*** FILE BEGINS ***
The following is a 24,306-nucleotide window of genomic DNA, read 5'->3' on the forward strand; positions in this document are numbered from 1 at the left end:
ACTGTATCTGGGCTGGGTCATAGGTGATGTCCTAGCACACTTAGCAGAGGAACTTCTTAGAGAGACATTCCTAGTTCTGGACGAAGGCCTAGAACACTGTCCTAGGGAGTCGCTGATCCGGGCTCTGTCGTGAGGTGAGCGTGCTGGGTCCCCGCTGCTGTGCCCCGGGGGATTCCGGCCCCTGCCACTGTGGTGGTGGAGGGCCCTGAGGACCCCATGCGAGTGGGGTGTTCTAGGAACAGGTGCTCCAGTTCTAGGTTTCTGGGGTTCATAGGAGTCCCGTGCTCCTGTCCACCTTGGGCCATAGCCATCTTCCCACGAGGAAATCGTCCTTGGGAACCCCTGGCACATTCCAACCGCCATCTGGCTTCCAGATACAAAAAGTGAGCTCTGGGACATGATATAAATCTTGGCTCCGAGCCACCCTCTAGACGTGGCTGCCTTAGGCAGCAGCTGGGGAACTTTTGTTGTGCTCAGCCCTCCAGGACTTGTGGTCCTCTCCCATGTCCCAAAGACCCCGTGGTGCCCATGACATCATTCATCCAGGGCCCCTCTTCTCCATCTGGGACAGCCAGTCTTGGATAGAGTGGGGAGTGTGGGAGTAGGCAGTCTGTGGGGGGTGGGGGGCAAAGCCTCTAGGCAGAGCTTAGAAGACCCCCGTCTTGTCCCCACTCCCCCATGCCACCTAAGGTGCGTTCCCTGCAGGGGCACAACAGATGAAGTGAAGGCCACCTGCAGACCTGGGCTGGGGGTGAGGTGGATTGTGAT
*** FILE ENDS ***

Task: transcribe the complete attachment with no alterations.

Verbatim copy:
The following is a 24,306-nucleotide window of genomic DNA, read 5'->3' on the forward strand; positions in this document are numbered from 1 at the left end:
ACTGTATCTGGGCTGGGTCATAGGTGATGTCCTAGCACACTTAGCAGAGGAACTTCTTAGAGAGACATTCCTAGTTCTGGACGAAGGCCTAGAACACTGTCCTAGGGAGTCGCTGATCCGGGCTCTGTCGTGAGGTGAGCGTGCTGGGTCCCCGCTGCTGTGCCCCGGGGGATTCCGGCCCCTGCCACTGTGGTGGTGGAGGGCCCTGAGGACCCCATGCGAGTGGGGTGTTCTAGGAACAGGTGCTCCAGTTCTAGGTTTCTGGGGTTCATAGGAGTCCCGTGCTCCTGTCCACCTTGGGCCATAGCCATCTTCCCACGAGGAAATCGTCCTTGGGAACCCCTGGCACATTCCAACCGCCATCTGGCTTCCAGATACAAAAAGTGAGCTCTGGGACATGATATAAATCTTGGCTCCGAGCCACCCTCTAGACGTGGCTGCCTTAGGCAGCAGCTGGGGAACTTTTGTTGTGCTCAGCCCTCCAGGACTTGTGGTCCTCTCCCATGTCCCAAAGACCCCGTGGTGCCCATGACATCATTCATCCAGGGCCCCTCTTCTCCATCTGGGACAGCCAGTCTTGGATAGAGTGGGGAGTGTGGGAGTAGGCAGTCTGTGGGGGGTGGGGGGCAAAGCCTCTAGGCAGAGCTTAGAAGACCCCCGTCTTGTCCCCACTCCCCCATGCCACCTAAGGTGCGTTCCCTGCAGGGGCACAACAGATGAAGTGAAGGCCACCTGCAGACCTGGGCTGGGGGTGAGGTGGATTGTGAT